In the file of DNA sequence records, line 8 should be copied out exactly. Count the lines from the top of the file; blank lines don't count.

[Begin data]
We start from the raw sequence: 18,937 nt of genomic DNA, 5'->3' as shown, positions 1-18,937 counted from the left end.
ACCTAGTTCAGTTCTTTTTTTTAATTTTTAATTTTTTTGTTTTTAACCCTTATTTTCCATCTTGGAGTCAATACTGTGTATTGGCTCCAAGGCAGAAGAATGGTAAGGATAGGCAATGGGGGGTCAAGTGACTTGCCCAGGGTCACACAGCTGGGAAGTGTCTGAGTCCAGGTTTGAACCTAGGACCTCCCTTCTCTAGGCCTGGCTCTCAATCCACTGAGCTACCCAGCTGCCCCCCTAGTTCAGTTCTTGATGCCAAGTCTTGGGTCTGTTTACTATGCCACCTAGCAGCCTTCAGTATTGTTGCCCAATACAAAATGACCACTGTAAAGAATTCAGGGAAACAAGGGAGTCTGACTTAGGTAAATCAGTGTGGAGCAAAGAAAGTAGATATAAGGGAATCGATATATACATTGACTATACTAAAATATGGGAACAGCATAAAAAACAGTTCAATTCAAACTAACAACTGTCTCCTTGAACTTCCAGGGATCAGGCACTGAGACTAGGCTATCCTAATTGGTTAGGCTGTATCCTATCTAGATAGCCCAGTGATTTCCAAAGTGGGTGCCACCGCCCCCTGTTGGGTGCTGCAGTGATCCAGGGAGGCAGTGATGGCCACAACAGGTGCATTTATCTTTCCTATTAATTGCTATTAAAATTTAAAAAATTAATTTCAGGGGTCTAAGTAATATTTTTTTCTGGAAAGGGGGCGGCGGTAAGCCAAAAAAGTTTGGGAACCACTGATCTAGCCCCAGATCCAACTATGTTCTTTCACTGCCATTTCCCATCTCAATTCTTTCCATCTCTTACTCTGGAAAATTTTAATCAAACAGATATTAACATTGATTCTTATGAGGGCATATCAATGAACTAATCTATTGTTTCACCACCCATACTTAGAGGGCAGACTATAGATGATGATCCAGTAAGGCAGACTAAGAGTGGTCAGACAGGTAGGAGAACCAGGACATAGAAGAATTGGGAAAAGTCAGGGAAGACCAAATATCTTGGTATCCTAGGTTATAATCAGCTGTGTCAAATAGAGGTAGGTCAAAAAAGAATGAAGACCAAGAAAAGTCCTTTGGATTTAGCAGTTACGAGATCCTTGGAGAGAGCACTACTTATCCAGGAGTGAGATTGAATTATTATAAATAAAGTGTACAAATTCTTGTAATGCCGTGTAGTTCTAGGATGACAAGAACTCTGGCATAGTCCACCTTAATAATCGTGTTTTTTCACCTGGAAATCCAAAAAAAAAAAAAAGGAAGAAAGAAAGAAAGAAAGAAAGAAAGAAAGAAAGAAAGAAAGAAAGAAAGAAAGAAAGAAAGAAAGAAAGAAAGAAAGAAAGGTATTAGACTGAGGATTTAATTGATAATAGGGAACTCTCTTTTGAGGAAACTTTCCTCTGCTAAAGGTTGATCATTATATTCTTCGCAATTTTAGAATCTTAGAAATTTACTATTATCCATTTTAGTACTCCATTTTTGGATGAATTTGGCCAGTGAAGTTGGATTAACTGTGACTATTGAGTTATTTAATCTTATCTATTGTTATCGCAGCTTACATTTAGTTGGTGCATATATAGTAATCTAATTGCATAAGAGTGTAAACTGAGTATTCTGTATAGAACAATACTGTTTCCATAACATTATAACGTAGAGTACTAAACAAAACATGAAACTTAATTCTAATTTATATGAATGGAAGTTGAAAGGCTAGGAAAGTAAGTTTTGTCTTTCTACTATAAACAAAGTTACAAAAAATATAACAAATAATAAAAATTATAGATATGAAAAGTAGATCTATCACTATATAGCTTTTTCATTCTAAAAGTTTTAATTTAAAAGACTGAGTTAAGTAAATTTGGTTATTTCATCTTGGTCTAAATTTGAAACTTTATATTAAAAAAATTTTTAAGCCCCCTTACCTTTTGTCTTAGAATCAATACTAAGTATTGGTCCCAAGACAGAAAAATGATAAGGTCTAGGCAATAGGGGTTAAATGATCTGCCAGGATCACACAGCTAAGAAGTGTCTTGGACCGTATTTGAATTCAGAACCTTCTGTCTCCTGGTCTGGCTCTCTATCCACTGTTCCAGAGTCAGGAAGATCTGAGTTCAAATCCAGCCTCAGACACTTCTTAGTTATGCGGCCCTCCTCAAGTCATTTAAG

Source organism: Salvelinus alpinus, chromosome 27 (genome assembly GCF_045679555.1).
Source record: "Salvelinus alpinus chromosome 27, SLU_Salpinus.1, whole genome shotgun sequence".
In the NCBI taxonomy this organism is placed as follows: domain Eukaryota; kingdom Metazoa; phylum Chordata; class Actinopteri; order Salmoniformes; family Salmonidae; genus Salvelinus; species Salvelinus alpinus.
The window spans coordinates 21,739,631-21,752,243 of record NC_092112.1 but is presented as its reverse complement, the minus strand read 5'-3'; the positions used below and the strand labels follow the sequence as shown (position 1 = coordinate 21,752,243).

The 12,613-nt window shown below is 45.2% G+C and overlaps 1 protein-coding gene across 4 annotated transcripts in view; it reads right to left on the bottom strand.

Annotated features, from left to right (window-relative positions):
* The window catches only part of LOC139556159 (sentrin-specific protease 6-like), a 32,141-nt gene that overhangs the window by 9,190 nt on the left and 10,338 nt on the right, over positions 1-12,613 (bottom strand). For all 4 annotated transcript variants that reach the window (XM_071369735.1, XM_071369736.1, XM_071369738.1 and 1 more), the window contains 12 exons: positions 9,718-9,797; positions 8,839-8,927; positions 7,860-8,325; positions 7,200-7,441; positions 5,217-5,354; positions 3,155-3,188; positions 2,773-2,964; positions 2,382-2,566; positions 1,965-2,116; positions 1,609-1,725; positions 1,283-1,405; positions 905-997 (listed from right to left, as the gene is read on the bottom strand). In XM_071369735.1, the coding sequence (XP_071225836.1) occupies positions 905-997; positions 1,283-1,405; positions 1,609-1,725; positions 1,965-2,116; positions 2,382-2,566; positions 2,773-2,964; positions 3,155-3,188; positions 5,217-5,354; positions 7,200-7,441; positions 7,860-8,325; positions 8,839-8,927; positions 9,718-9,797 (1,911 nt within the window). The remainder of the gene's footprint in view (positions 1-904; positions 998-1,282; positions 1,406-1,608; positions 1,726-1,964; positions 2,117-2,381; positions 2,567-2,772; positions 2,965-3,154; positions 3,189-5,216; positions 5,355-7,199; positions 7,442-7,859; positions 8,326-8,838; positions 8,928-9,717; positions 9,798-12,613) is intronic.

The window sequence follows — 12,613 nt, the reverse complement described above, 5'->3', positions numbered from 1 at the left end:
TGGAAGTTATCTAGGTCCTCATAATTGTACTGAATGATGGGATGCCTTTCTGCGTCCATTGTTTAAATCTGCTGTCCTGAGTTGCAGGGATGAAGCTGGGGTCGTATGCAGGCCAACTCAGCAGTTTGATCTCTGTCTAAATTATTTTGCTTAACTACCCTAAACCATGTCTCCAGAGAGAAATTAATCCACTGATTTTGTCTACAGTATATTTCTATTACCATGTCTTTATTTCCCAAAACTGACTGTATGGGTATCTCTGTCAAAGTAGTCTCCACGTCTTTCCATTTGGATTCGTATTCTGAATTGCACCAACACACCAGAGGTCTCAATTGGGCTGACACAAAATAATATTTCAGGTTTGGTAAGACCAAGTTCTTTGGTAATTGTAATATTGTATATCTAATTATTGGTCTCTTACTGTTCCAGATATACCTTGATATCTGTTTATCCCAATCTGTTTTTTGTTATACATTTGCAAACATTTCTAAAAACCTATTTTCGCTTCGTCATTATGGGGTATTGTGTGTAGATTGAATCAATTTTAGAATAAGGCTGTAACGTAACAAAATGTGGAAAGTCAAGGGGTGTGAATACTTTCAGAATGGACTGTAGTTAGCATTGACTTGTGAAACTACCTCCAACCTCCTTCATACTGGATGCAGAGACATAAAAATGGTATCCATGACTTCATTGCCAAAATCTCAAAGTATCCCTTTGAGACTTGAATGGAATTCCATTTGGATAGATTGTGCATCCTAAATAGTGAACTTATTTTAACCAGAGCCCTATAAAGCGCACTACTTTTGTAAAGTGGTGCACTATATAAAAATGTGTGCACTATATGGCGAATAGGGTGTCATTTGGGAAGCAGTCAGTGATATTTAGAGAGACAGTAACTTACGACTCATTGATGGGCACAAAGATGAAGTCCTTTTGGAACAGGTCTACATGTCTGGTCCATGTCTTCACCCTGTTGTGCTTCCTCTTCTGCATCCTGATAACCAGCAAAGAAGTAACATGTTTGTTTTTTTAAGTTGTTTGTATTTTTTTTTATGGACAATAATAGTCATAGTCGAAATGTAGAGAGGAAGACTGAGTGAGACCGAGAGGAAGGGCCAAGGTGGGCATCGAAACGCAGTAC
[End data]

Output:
Annotated features, from left to right (window-relative positions):